The 1700-year-old site which boasts a total of 20 Hindu temples and monuments used for religious activities during the ruling Champa Dynasty now has only 3 buildings that remain in good condition.
“Time, nature and people have all taken their toll on the site. My Son was under 2 meters of water in the last season, which only speeded up its dilapidation,” Nguyen Cong Khiet, deputy head of My Son Management Board said.
He added that most of the temples were nearing collapse as the massive influx of tourists they receive had seriously affected My Son. The site got more than 247,000 visits from international and domestic tourists since the beginning of 2011.
Weeds, as insignificant as it appears, are another threat to the ancient religious site. However, managers said their staff did not dare to manually clear the wild plants for fear of “pulling up the ancient bricks of the site with it” while using herbicide would pose health risks to visitors.
My Son was first reinforced and restored in 1982 by a team of Polish and Vietnamese preservationists whose effort hardly helped it resist the ravages of time and the elements.
In 2008, Quang Nam’s local government drafted a 12-year preservation and development plan until 2020 for My Son, which was passed by the central government. The implementation of the plan, unfortunately, fails to keep pace with the site’s current dilapidating condition.
“The general plan was passed but detailed planning has not been done while the site is getting worse and worse,” said Huynh Tan Lap, another deputy head of the board.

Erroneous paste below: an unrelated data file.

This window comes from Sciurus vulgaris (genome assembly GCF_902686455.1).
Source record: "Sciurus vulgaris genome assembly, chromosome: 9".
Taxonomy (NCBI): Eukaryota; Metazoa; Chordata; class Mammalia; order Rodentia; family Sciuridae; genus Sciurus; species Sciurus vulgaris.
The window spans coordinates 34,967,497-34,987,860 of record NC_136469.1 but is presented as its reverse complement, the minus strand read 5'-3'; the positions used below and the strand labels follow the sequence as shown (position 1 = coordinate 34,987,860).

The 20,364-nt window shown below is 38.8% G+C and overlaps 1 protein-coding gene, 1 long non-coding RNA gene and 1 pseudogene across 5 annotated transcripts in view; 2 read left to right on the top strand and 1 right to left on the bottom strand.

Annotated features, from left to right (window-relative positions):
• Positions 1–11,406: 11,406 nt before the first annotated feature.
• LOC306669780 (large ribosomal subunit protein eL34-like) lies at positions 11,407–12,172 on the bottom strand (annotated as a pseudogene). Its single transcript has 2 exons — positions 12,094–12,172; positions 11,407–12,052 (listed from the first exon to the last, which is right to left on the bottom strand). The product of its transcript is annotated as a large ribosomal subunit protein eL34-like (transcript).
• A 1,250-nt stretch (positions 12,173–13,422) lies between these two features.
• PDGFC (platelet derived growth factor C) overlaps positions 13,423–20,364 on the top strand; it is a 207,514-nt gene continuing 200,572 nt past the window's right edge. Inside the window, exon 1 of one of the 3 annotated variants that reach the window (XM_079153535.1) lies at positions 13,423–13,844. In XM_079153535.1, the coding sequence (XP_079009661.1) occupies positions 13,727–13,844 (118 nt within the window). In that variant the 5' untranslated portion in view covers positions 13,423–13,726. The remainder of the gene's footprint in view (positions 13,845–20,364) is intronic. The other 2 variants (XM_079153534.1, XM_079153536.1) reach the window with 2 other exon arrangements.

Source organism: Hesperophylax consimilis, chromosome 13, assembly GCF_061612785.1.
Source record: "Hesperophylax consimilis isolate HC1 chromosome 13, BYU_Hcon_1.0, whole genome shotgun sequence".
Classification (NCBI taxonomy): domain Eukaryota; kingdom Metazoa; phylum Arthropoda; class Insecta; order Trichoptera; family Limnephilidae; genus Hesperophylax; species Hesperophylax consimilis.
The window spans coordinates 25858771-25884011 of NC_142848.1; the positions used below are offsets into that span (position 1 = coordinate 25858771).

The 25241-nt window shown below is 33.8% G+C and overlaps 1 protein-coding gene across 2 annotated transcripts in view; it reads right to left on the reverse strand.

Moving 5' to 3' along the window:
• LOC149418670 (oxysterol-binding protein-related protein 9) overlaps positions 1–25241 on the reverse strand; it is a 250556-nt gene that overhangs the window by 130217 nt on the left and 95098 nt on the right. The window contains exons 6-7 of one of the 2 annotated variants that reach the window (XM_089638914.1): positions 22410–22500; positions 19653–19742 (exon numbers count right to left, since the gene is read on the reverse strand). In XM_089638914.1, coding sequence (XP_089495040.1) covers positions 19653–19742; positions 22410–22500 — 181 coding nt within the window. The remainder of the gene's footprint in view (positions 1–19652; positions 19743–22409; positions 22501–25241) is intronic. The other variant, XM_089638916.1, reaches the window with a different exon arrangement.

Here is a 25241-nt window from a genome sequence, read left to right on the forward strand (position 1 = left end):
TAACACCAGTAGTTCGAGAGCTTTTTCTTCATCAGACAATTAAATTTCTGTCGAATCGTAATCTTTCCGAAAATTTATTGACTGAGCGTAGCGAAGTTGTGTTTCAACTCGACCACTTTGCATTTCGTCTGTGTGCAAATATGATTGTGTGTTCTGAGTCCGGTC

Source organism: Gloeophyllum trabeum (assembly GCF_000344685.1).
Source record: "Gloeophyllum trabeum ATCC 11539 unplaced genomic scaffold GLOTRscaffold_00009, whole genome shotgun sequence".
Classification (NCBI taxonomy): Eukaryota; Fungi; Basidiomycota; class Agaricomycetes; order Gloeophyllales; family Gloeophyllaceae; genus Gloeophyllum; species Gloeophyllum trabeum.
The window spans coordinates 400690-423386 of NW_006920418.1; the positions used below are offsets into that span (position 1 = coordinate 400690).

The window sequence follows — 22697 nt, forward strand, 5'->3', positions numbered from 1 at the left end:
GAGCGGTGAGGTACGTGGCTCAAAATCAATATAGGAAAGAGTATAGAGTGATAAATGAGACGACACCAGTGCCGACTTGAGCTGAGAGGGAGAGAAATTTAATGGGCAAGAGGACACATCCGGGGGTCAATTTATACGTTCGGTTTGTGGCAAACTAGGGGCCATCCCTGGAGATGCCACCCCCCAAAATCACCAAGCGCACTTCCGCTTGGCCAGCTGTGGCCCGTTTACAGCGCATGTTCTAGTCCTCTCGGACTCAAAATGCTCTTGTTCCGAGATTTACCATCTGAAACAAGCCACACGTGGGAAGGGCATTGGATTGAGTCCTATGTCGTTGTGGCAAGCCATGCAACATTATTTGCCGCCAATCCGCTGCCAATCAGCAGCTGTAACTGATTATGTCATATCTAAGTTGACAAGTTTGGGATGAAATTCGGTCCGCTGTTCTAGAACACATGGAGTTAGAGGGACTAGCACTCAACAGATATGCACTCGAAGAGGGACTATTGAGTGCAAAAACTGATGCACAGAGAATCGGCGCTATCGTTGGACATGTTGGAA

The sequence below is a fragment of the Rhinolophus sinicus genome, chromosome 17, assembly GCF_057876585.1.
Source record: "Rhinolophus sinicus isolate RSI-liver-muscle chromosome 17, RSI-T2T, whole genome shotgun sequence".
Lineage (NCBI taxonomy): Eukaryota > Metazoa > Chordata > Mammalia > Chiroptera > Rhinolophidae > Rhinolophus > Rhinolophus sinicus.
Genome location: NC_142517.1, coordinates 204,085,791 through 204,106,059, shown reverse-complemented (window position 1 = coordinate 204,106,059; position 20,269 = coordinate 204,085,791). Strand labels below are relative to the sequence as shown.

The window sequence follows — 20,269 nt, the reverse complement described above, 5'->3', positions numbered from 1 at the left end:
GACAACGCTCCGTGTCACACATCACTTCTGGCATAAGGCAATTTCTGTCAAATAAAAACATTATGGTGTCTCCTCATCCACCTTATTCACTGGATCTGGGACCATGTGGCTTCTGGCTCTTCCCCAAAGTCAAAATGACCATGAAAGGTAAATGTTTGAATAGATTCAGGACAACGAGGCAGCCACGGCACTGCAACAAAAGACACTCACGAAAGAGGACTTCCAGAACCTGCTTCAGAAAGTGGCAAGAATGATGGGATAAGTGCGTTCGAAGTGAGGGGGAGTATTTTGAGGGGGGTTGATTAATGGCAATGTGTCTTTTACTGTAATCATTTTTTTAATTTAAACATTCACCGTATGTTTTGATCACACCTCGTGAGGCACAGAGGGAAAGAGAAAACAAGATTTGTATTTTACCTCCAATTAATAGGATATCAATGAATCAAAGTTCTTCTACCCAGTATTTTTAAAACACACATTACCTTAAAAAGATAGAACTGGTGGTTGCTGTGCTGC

Local government has recently had to spend VND 9 billion (US$ 428,500) to temporarily preserve the E and E7 temples.”
The board also spent another VND 3 billion out of the VND 6 billion ticket revenue for preservation work, but the money was like a drop in the bucket, Lap said.
Dinh Hai, head of the Quang Nam Department of Culture, Sports and Tourism said the greatest challenge was to figure out an architectural solution to give the site a facelift, such as which material to use to reinforce and protect the constructions.
“Cement is out of the question as it will totally change the site. Some researchers have tried to reproduce the original bricks that had been used to build My Son but have all failed,” Hai said, adding that a group of international experts from UNESCO were now conducting another similar research to produce these bricks.
He commented that preservation is a time-consuming process as preservationists had to be extra-careful not to rebuild the site.
As of 2012, My Son’s management board will use electric cars to carry tourists around the site to reduce human’s effect and hike its tickets to VND 100,000 for foreigners and VND 50,000 for domestic visitors.
The Italian government also promised to sponsor EUR 420,000 (US$ 562,000) to preserve My Son in 2012.